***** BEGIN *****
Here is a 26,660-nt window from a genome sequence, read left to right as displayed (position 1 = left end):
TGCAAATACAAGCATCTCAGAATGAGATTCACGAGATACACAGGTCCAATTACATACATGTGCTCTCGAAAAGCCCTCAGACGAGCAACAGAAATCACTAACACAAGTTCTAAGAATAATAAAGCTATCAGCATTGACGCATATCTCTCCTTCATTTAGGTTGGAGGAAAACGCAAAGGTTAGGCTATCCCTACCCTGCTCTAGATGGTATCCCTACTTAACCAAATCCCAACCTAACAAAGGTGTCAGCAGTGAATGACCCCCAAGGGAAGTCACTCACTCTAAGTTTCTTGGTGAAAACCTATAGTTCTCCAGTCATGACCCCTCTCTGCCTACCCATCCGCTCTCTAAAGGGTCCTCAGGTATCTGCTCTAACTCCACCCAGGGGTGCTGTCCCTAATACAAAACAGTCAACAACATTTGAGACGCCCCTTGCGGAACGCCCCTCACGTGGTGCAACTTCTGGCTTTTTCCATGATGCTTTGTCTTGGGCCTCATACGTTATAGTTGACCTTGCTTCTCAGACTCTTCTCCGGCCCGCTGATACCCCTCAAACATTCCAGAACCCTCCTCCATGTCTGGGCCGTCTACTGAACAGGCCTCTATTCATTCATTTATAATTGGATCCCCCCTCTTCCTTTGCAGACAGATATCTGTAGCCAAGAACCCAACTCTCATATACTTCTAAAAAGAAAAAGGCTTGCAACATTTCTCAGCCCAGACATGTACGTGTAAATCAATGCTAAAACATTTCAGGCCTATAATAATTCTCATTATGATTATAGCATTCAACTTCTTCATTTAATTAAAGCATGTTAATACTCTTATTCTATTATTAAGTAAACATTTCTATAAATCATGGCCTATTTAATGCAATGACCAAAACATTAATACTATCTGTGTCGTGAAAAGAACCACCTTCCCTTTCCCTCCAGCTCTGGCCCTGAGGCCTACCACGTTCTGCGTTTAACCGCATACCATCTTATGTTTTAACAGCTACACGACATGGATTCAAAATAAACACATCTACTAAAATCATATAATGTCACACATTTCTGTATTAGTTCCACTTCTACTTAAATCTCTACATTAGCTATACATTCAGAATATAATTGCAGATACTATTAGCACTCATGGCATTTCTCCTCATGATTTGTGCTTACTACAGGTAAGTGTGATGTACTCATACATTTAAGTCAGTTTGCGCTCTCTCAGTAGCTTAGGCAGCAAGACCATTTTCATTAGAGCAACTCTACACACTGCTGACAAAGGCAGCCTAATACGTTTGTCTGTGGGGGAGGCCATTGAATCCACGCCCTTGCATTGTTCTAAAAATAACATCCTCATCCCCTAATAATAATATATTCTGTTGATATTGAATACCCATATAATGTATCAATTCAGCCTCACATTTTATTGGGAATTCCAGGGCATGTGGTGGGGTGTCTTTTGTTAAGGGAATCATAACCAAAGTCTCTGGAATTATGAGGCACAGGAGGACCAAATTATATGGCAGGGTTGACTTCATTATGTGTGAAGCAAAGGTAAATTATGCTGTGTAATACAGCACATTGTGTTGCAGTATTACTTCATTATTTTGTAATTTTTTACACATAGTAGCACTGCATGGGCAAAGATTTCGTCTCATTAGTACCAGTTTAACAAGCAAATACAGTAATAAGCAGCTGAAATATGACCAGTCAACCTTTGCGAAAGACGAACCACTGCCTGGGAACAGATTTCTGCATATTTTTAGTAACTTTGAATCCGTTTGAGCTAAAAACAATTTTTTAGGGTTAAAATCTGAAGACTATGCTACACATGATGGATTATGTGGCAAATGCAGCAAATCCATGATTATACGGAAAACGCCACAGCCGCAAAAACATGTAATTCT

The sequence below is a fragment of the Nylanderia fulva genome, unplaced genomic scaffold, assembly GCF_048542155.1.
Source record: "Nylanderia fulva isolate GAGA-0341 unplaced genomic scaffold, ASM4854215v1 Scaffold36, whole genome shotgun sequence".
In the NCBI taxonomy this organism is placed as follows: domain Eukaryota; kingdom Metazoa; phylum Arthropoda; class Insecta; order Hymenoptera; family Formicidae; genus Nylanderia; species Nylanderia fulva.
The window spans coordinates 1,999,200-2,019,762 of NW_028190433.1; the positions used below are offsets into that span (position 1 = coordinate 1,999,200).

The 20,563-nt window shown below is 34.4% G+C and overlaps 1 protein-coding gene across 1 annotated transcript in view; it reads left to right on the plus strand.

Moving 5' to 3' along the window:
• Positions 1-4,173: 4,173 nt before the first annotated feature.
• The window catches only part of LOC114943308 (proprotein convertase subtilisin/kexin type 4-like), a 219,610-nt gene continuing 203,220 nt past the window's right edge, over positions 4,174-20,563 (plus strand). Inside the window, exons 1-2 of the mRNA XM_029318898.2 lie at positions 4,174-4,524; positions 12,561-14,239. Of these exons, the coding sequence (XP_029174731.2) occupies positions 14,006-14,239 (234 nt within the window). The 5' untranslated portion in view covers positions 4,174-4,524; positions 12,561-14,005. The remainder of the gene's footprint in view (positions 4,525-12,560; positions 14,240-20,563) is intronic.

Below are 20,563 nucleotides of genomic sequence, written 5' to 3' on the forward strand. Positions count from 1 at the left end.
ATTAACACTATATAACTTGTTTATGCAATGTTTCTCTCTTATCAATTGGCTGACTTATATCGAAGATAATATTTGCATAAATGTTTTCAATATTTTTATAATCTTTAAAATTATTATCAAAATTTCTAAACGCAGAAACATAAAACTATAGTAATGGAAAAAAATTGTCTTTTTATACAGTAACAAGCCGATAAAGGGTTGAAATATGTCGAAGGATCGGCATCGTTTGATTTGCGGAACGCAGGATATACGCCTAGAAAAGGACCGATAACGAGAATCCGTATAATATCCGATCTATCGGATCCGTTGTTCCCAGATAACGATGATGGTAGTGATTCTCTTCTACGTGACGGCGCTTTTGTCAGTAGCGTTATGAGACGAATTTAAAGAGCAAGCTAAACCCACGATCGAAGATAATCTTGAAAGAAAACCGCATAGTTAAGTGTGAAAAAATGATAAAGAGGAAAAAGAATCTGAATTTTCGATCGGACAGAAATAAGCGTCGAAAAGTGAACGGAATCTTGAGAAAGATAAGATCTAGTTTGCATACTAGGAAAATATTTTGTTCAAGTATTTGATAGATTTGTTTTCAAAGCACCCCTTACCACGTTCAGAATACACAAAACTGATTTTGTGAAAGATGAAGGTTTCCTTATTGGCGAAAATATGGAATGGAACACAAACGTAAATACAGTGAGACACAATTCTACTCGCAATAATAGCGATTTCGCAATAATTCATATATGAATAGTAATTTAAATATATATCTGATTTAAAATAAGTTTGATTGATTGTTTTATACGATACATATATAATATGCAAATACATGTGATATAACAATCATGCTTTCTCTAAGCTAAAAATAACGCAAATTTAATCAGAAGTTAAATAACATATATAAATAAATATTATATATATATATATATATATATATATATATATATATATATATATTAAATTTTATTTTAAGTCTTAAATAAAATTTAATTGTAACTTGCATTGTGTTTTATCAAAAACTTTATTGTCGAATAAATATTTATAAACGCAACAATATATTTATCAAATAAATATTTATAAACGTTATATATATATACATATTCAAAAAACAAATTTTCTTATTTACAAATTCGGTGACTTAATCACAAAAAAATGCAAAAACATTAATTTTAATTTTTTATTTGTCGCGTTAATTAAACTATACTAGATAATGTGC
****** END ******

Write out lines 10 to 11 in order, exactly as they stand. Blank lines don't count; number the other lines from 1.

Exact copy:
• The window catches only part of LOC114943308 (proprotein convertase subtilisin/kexin type 4-like), a 219,610-nt gene continuing 203,220 nt past the window's right edge, over positions 4,174-20,563 (plus strand). Inside the window, exons 1-2 of the mRNA XM_029318898.2 lie at positions 4,174-4,524; positions 12,561-14,239. Of these exons, the coding sequence (XP_029174731.2) occupies positions 14,006-14,239 (234 nt within the window). The 5' untranslated portion in view covers positions 4,174-4,524; positions 12,561-14,005. The remainder of the gene's footprint in view (positions 4,525-12,560; positions 14,240-20,563) is intronic.

Below are 20,563 nucleotides of genomic sequence, written 5' to 3' on the forward strand. Positions count from 1 at the left end.